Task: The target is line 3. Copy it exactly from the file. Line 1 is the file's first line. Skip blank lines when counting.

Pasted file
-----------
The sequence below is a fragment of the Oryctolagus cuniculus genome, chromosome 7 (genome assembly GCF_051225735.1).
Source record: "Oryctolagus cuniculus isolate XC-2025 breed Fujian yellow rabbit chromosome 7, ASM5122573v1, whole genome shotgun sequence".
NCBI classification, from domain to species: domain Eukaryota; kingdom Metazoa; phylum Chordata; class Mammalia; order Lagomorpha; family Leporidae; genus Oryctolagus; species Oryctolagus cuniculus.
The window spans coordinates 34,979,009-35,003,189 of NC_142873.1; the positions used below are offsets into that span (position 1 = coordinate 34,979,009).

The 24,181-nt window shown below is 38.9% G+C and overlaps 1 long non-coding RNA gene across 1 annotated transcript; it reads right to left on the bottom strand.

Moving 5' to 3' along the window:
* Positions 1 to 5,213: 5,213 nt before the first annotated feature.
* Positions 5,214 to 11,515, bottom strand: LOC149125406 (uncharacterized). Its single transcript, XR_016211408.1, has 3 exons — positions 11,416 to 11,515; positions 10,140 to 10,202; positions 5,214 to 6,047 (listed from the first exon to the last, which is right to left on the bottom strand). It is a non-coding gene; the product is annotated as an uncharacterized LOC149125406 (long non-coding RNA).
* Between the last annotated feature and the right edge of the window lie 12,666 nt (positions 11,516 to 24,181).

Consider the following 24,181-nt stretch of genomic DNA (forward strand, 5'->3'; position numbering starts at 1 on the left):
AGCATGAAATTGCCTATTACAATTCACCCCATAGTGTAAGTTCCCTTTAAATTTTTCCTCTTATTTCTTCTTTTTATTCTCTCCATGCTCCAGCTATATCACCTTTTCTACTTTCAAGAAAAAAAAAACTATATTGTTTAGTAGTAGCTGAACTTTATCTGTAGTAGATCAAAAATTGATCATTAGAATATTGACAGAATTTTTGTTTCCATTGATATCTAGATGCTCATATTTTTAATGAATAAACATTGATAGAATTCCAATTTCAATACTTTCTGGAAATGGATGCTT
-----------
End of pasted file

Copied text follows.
NCBI classification, from domain to species: domain Eukaryota; kingdom Metazoa; phylum Chordata; class Mammalia; order Lagomorpha; family Leporidae; genus Oryctolagus; species Oryctolagus cuniculus.